By the time, the now 30-year-old prince started an affair with a teenaged Baroness Mary Vetsera, he was a man without purpose or direction. When he slipped away to his hunting lodge at Mayerling, he may have already decided his course of action. The next morning, Rudolph and Mary were both found shot to death. The events of that fateful night are still disputed. (Read my post, Tragic Death: Rudolph's Final Moment.) The generally accepted theory is that it was a double suicide. Others contend that Mary had no idea what was happening, and still others believe the suicide story was concocted to cover up a political murder. Nevertheless, Stephanie would now never be Empress of Austria. Since her daughter could not inherit the throne, she was also not the mother of the heir. She also was a person without purpose.
Her sister Louise was busily making her own romantic scandals, too. By 1898, the 40-year-old princess had become what we would now term "a cougar." Determined to marry her toy boy, Count Geza Mattachich, she ran away with him, taking her teenaged daughter with her and started divorce proceedings. The clandestine couple made their way around central Europe and the Mediterranean, leaving bad debts and innuendo in their wake. Louise even opened shop accounts in Crown Princess Stephanie's name and defaulted on them. She wanted to be free of her husband but not of her lavish lifestyle. Horrified by Louise's scandalous ways and fearing for her own reputation, her daughter returned home. King Leopold and Queen Marie Henriette both sided with their son-in-law. Prince Philipp even challenged Geza to a duel. Like Baudouin, he was injured but he did not die. Meanwhile, Louise and her lover built up millions of dollars in debt. At one point, he was imprisoned for four years while she was given the choice between returning to Philipp or going to an insane asylum. She chose the asylum. Nevertheless, the divorce dragged on for eight years, until it was finally granted in 1906. Loyal throughout, losing his own title and reputation along the way, Geza and Louise eventually settled in Paris, where so many tragic couples seem to migrate.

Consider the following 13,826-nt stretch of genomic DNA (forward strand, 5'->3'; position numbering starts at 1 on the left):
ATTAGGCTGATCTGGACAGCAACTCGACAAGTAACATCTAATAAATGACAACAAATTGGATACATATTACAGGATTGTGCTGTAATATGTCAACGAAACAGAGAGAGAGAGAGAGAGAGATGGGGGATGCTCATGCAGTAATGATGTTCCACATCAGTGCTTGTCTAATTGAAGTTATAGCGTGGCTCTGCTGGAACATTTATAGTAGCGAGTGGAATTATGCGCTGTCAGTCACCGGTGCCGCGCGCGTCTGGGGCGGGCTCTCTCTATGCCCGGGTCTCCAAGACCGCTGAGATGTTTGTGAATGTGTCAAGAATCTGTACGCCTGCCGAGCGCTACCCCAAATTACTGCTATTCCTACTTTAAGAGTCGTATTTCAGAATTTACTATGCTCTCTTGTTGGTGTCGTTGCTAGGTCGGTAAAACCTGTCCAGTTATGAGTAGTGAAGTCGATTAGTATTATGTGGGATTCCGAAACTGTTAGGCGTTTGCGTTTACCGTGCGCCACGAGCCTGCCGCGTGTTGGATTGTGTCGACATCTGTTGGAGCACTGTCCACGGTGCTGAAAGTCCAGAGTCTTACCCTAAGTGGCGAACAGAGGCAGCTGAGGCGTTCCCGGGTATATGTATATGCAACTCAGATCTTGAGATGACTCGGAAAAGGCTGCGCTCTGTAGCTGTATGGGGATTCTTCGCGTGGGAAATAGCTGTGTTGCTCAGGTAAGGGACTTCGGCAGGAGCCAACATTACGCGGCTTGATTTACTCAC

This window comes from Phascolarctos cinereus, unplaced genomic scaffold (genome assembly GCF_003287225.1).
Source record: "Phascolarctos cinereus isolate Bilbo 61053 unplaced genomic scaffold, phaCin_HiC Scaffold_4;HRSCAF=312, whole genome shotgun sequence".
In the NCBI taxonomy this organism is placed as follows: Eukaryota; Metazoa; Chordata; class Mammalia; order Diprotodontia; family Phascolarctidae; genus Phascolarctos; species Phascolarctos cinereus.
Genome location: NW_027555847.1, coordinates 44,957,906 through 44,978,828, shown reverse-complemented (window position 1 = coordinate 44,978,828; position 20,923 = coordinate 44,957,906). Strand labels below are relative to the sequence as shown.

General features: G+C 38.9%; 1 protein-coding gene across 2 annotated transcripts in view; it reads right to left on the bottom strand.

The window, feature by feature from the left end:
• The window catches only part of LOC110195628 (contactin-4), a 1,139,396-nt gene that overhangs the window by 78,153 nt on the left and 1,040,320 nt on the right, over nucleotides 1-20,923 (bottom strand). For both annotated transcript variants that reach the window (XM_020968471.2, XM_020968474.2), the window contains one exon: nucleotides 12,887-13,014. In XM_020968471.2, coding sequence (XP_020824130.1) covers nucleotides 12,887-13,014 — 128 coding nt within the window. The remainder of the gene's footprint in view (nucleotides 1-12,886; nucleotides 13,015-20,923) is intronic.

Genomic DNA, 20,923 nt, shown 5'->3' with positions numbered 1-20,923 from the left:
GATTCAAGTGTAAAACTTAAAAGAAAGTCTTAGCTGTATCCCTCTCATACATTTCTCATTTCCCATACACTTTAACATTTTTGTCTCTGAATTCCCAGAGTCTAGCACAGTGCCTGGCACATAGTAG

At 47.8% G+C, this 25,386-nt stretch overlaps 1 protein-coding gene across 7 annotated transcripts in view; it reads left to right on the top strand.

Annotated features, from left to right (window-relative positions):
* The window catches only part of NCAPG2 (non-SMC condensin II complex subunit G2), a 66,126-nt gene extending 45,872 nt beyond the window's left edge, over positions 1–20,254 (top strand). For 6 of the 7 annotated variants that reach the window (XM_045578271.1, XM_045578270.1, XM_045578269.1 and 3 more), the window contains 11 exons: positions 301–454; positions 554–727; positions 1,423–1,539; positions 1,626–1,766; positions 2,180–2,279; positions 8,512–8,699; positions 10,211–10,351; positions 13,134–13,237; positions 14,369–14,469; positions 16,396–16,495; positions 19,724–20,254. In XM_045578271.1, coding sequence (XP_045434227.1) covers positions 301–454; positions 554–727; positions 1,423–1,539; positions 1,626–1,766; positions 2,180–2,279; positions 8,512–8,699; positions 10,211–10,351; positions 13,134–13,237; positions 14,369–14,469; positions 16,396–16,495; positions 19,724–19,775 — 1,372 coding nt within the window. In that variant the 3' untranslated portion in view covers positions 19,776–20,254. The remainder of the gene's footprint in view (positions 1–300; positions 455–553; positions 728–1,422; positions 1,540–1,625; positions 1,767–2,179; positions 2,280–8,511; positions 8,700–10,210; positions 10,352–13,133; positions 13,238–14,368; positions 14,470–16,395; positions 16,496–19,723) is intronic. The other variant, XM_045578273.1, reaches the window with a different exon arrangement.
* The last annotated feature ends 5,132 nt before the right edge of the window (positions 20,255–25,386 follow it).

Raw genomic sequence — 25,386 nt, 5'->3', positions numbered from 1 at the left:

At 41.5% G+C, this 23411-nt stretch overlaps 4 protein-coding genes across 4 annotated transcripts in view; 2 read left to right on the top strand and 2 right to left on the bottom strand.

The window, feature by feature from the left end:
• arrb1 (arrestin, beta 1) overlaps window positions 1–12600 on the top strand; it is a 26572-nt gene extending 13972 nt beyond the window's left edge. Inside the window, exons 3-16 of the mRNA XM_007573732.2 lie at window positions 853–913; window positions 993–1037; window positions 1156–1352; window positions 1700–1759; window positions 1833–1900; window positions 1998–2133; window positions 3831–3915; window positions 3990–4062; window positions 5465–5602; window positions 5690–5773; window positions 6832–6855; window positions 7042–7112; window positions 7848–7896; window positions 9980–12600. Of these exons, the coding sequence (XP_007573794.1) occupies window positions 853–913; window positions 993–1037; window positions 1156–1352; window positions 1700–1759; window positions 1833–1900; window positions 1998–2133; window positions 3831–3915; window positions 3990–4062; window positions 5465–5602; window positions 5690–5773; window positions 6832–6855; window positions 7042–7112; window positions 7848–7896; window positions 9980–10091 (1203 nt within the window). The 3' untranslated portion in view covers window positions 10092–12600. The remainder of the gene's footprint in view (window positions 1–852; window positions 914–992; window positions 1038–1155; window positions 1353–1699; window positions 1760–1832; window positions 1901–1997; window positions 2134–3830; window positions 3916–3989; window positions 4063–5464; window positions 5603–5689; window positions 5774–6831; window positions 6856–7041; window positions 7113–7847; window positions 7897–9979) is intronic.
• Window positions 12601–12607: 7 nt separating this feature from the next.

Widowed and increasingly estranged from her daughter, Stephanie also found a count to bring her solace. In 1900, against her father's wishes, she married Count Elemer Lonyay de Nagy, a steadfast and dashing Hungarian.
While Leopold was being disappointed by his first two daughters, his youngest was rising in his favor. After her heartbreak over Baudouin, Clementine was allowed to begin travelling. Unlike her sisters, she took no lovers and started no scandals. Instead, she fell in love with Prince Victor Napoleon, heir of House of Bonaparte. Leopold opposed a marriage between them, wishing to avoid poor relations with the Republic of France. Clementine argued with him, but lost. Instead of rebelling, she returned home and assumed the duties of her father's first lady, when Queen Marie Henriette died in 1901.
And, that's when things got really nasty with her sisters. Denied any share of their mother's inheritance, Stephanie and Louise sued the King. Despite the public scandal and his vast wealth, Leopold refused to budge. Louise and Stephanie launched a similar suit in 1909 when he died, leaving his money to his illegal second wife and a new royal foundation.
Her sisters, however, were not earning any honor. Stephanie had also joined the Red Cross during the First World War, but she squandered her wealth through gambling and bad business decisions. She wrote her memoirs, "I Should Have Been Empress," but was banned from publishing them. Her second marriage was much happier than her first, but she never really connected with her only child. During World War II Stephanie and Elemer escaped Soviet troops and took refuge in a local abbey. She died there shortly after the war ended in 1945.